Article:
But first, we got to learn about what they were working on as straight-up comics went - including debuting a new series over the weekend entitled The Tower Chronicles.  The series, involving a supernatural bounty hunter, seems to have enough ambition going into it that, despite the premise feeling a little cliched, I'm curious enough to give it a look. 

From there, they introduced their second most prominent announcement of the panel - the newest comic by acclaimed writer Grant Morrison.  I have to say, from what they described, it sounds interesting.  In a nutshell, the new title 'Annihilator' (named for the 'Great Annihilator' black hole at the center of the galaxy) follows a down-on-his luck writer who's been contracted to work on a script for what will be a major tentpole blockbuster.  Said blockbuster, called 'Annihilator' itself is an update of an old pulp antihero character (within universe.)  As the pressure mounts (Morrison mentioned deadlines of various sorts as a theme in this work,) the desperate writer makes a deal with the Devil - the terms of the deal, however, result in said antihero being brought from the page into reality...and into the writer's life.  It sounds like Morrison's penchant for the meta is taking a very interesting turn on this one, and I'm rather curious to see how it turns out.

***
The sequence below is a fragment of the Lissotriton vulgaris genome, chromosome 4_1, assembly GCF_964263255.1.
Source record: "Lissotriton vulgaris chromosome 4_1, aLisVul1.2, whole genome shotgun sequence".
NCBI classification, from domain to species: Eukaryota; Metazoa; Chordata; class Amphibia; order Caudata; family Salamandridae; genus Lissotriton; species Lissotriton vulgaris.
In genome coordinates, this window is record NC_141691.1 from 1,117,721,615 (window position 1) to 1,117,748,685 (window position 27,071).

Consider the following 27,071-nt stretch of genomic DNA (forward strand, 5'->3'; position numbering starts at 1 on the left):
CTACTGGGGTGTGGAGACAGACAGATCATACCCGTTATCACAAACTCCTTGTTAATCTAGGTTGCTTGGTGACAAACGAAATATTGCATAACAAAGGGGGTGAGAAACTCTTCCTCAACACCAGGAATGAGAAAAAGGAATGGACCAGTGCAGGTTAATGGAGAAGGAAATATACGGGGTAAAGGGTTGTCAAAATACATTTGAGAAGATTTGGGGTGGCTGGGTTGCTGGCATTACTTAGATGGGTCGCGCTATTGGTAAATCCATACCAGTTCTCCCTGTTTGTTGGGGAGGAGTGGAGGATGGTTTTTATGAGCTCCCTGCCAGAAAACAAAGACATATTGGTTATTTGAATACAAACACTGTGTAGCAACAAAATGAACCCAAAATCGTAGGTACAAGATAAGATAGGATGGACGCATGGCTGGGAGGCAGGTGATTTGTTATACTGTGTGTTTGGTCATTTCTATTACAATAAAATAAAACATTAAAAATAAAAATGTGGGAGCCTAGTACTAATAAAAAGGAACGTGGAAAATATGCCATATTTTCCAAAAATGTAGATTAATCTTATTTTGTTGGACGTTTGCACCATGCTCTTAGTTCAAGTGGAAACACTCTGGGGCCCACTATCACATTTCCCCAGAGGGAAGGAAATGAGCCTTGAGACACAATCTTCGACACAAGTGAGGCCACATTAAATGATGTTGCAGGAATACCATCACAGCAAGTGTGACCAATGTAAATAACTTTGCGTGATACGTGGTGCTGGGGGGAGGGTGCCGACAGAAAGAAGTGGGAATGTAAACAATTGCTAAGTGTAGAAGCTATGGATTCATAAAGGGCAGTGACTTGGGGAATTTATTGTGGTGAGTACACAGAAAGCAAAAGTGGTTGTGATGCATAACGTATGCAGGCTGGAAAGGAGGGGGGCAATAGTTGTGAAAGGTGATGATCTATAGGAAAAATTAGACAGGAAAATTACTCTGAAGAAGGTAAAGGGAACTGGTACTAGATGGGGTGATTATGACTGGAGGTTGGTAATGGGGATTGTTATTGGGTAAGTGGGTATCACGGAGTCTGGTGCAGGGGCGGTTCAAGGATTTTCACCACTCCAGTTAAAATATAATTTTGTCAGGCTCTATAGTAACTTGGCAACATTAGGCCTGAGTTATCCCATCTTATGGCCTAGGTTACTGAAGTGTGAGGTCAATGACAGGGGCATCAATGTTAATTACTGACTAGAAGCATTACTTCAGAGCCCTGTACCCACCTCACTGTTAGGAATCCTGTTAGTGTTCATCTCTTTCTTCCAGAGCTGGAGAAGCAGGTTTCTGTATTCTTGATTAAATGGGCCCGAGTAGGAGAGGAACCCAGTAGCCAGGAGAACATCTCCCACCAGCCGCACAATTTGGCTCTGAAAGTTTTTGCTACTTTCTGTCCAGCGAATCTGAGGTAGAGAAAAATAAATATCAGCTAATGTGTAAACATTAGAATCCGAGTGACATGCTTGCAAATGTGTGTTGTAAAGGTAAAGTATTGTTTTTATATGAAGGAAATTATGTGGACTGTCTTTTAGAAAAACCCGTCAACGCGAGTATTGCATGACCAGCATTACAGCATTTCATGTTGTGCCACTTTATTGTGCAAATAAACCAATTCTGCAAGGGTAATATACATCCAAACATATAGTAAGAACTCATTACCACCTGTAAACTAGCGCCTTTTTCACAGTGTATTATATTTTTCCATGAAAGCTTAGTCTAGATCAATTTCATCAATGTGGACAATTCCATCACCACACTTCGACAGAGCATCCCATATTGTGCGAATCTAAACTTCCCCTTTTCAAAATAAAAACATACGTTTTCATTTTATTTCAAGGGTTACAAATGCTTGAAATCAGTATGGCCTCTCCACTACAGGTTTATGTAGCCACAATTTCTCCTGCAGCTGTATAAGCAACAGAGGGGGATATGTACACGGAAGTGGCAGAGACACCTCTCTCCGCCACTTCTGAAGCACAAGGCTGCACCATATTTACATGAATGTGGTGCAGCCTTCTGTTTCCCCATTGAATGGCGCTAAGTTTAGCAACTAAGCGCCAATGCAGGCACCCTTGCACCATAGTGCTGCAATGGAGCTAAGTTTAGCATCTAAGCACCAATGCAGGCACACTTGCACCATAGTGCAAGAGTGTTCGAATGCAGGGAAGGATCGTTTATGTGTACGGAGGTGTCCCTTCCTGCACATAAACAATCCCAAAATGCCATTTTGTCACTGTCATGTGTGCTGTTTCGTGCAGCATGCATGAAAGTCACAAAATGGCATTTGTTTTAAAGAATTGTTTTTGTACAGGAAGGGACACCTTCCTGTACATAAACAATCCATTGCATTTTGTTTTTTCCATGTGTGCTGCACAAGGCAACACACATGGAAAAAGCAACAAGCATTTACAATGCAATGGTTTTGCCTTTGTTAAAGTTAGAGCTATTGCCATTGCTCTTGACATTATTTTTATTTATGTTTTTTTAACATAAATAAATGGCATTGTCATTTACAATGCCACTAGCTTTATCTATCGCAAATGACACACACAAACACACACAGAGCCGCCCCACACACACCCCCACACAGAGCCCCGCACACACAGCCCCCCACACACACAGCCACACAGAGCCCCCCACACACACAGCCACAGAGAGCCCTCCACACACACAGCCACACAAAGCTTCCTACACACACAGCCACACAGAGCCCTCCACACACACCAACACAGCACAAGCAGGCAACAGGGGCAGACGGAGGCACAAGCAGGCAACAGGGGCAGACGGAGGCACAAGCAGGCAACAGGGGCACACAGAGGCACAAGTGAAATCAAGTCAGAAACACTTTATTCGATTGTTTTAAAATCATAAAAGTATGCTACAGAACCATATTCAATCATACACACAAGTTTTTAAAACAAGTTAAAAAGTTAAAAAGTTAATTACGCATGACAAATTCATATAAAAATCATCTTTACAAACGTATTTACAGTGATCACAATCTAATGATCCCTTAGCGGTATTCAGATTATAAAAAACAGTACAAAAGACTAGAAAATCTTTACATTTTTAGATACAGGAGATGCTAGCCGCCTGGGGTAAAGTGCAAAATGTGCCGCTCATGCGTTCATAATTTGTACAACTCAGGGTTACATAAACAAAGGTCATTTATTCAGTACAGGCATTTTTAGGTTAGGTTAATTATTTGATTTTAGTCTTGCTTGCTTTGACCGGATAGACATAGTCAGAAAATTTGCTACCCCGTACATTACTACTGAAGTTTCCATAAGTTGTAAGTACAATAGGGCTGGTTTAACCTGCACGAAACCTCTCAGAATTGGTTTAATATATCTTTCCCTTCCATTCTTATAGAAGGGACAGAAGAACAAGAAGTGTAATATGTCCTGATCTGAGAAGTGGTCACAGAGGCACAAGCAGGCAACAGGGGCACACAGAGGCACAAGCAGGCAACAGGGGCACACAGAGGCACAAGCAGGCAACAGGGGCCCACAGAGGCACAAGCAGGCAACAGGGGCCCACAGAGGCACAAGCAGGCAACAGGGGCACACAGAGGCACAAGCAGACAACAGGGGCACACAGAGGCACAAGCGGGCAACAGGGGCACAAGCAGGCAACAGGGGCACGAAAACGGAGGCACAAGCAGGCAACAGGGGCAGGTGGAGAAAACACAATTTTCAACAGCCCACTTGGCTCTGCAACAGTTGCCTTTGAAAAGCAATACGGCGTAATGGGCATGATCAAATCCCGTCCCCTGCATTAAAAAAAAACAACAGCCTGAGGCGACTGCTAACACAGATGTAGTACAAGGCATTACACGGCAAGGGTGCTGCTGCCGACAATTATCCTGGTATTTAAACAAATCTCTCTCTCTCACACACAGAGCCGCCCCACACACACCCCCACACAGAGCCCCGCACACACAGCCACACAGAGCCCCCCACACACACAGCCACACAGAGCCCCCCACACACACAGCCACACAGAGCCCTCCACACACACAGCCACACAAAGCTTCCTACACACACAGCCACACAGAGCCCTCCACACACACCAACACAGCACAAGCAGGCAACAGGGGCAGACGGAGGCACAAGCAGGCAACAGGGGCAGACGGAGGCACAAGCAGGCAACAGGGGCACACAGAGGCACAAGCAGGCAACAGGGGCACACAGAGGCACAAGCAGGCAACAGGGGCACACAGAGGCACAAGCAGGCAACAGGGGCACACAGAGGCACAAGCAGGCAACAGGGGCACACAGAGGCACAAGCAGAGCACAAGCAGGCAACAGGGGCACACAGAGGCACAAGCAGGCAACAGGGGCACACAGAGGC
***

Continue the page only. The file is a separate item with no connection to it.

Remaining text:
...and from there came the moment many were waiting for - in promotion for next year's Pacific Rim, Legendary's panel brought out acclaimed director Guillermo Del Toro.  Prior to actually discussing anything, Del Toro offered the audiences good news and bad news:

The bad news - it was recommended to him not to replay the PR teaser trailer that had been shown at San Diego Comic Con over the summer.
The good news - in his own words: "I don't give a fuck!"